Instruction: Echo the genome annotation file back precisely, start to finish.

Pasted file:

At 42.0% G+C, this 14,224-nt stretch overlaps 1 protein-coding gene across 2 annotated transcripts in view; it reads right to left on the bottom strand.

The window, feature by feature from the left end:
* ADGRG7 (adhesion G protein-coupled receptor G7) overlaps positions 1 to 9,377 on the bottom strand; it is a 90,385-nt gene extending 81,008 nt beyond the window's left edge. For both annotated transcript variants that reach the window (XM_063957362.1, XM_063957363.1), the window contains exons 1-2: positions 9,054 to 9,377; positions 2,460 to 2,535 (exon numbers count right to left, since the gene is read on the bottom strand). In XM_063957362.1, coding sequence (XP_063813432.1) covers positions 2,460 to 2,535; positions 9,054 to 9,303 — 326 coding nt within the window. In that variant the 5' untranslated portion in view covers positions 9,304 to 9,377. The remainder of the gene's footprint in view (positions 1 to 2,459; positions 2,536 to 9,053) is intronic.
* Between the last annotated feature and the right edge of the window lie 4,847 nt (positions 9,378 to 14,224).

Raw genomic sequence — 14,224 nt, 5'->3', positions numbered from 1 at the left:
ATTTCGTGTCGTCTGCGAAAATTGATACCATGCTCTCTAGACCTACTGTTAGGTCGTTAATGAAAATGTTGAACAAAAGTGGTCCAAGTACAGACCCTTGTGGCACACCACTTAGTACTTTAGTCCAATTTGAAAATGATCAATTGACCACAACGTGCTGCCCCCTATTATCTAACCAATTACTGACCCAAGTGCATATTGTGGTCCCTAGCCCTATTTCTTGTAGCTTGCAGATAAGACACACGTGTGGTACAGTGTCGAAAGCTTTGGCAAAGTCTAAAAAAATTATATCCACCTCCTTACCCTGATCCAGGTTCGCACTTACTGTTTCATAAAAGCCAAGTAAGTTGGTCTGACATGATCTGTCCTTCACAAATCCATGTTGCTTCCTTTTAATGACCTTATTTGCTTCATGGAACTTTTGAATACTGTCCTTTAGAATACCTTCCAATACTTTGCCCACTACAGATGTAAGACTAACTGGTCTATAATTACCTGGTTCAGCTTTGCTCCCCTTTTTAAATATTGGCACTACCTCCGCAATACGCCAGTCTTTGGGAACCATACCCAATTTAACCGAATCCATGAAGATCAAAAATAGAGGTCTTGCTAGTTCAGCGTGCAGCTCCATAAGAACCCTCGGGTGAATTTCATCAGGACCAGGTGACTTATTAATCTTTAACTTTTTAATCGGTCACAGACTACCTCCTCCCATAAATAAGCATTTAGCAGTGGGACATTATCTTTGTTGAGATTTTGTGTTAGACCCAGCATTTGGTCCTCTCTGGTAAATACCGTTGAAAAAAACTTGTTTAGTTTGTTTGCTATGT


At 42.0% G+C, this 14,224-nt stretch overlaps 1 protein-coding gene across 2 annotated transcripts in view; it reads right to left on the bottom strand.

The window, feature by feature from the left end:
* ADGRG7 (adhesion G protein-coupled receptor G7) overlaps positions 1 to 9,377 on the bottom strand; it is a 90,385-nt gene extending 81,008 nt beyond the window's left edge. For both annotated transcript variants that reach the window (XM_063957362.1, XM_063957363.1), the window contains exons 1-2: positions 9,054 to 9,377; positions 2,460 to 2,535 (exon numbers count right to left, since the gene is read on the bottom strand). In XM_063957362.1, coding sequence (XP_063813432.1) covers positions 2,460 to 2,535; positions 9,054 to 9,303 — 326 coding nt within the window. In that variant the 5' untranslated portion in view covers positions 9,304 to 9,377. The remainder of the gene's footprint in view (positions 1 to 2,459; positions 2,536 to 9,053) is intronic.
* Between the last annotated feature and the right edge of the window lie 4,847 nt (positions 9,378 to 14,224).

Raw genomic sequence — 14,224 nt, 5'->3', positions numbered from 1 at the left:
ATTTCGTGTCGTCTGCGAAAATTGATACCATGCTCTCTAGACCTACTGTTAGGTCGTTAATGAAAATGTTGAACAAAAGTGGTCCAAGTACAGACCCTTGTGGCACACCACTTAGTACTTTAGTCCAATTTGAAAATGATCAATTGACCACAACGTGCTGCCCCCTATTATCTAACCAATTACTGACCCAAGTGCATATTGTGGTCCCTAGCCCTATTTCTTGTAGCTTGCAGATAAGACACACGTGTGGTACAGTGTCGAAAGCTTTGGCAAAGTCTAAAAAAATTATATCCACCTCCTTACCCTGATCCAGGTTCGCACTTACTGTTTCATAAAAGCCAAGTAAGTTGGTCTGACATGATCTGTCCTTCACAAATCCATGTTGCTTCCTTTTAATGACCTTATTTGCTTCATGGAACTTTTGAATACTGTCCTTTAGAATACCTTCCAATACTTTGCCCACTACAGATGTAAGACTAACTGGTCTATAATTACCTGGTTCAGCTTTGCTCCCCTTTTTAAATATTGGCACTACCTCCGCAATACGCCAGTCTTTGGGAACCATACCCAATTTAACCGAATCCATGAAGATCAAAAATAGAGGTCTTGCTAGTTCAGCGTGCAGCTCCATAAGAACCCTCGGGTGAATTTCATCAGGACCAGGTGACTTATTAATCTTTAACTTTTTAATCGGTCACAGACTACCTCCTCCCATAAATAAGCATTTAGCAGTGGGACATTATCTTTGTTGAGATTTTGTGTTAGACCCAGCATTTGGTCCTCTCTGGTAAATACCGTTGAAAAAAACTTGTTTAGTTTGTTTGCTATGT